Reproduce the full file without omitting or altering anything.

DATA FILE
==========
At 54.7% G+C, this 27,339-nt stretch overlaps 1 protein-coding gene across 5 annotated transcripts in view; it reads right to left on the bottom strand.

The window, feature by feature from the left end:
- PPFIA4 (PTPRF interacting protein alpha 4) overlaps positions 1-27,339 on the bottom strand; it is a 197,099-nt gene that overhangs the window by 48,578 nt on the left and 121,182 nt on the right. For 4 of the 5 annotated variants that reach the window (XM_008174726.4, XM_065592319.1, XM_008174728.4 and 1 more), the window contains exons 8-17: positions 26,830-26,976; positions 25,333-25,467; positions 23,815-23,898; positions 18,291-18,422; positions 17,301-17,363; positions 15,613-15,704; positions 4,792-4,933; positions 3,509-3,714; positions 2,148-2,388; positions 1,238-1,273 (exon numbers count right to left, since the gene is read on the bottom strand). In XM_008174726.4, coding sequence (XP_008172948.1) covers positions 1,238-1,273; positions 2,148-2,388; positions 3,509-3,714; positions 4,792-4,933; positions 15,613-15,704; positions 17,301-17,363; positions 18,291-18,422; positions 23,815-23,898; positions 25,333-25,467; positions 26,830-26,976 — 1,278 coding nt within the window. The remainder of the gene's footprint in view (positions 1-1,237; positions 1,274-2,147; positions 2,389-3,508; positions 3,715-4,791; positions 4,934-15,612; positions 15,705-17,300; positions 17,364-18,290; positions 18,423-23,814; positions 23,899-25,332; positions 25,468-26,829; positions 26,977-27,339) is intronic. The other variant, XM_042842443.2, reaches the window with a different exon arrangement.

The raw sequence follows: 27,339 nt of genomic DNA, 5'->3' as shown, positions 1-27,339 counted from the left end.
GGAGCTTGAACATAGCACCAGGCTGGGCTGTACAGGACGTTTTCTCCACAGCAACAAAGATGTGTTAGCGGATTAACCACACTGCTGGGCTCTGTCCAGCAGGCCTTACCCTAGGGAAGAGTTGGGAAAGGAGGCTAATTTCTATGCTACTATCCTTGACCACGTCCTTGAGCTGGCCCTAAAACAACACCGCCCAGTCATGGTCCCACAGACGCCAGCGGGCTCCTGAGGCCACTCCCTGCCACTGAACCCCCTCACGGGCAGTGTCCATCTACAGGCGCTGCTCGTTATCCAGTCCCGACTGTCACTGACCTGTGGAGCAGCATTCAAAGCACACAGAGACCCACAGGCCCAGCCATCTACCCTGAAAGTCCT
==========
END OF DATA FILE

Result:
At 54.7% G+C, this 27,339-nt stretch overlaps 1 protein-coding gene across 5 annotated transcripts in view; it reads right to left on the bottom strand.

The window, feature by feature from the left end:
- PPFIA4 (PTPRF interacting protein alpha 4) overlaps positions 1-27,339 on the bottom strand; it is a 197,099-nt gene that overhangs the window by 48,578 nt on the left and 121,182 nt on the right. For 4 of the 5 annotated variants that reach the window (XM_008174726.4, XM_065592319.1, XM_008174728.4 and 1 more), the window contains exons 8-17: positions 26,830-26,976; positions 25,333-25,467; positions 23,815-23,898; positions 18,291-18,422; positions 17,301-17,363; positions 15,613-15,704; positions 4,792-4,933; positions 3,509-3,714; positions 2,148-2,388; positions 1,238-1,273 (exon numbers count right to left, since the gene is read on the bottom strand). In XM_008174726.4, coding sequence (XP_008172948.1) covers positions 1,238-1,273; positions 2,148-2,388; positions 3,509-3,714; positions 4,792-4,933; positions 15,613-15,704; positions 17,301-17,363; positions 18,291-18,422; positions 23,815-23,898; positions 25,333-25,467; positions 26,830-26,976 — 1,278 coding nt within the window. The remainder of the gene's footprint in view (positions 1-1,237; positions 1,274-2,147; positions 2,389-3,508; positions 3,715-4,791; positions 4,934-15,612; positions 15,705-17,300; positions 17,364-18,290; positions 18,423-23,814; positions 23,899-25,332; positions 25,468-26,829; positions 26,977-27,339) is intronic. The other variant, XM_042842443.2, reaches the window with a different exon arrangement.

The raw sequence follows: 27,339 nt of genomic DNA, 5'->3' as shown, positions 1-27,339 counted from the left end.
GGAGCTTGAACATAGCACCAGGCTGGGCTGTACAGGACGTTTTCTCCACAGCAACAAAGATGTGTTAGCGGATTAACCACACTGCTGGGCTCTGTCCAGCAGGCCTTACCCTAGGGAAGAGTTGGGAAAGGAGGCTAATTTCTATGCTACTATCCTTGACCACGTCCTTGAGCTGGCCCTAAAACAACACCGCCCAGTCATGGTCCCACAGACGCCAGCGGGCTCCTGAGGCCACTCCCTGCCACTGAACCCCCTCACGGGCAGTGTCCATCTACAGGCGCTGCTCGTTATCCAGTCCCGACTGTCACTGACCTGTGGAGCAGCATTCAAAGCACACAGAGACCCACAGGCCCAGCCATCTACCCTGAAAGTCCT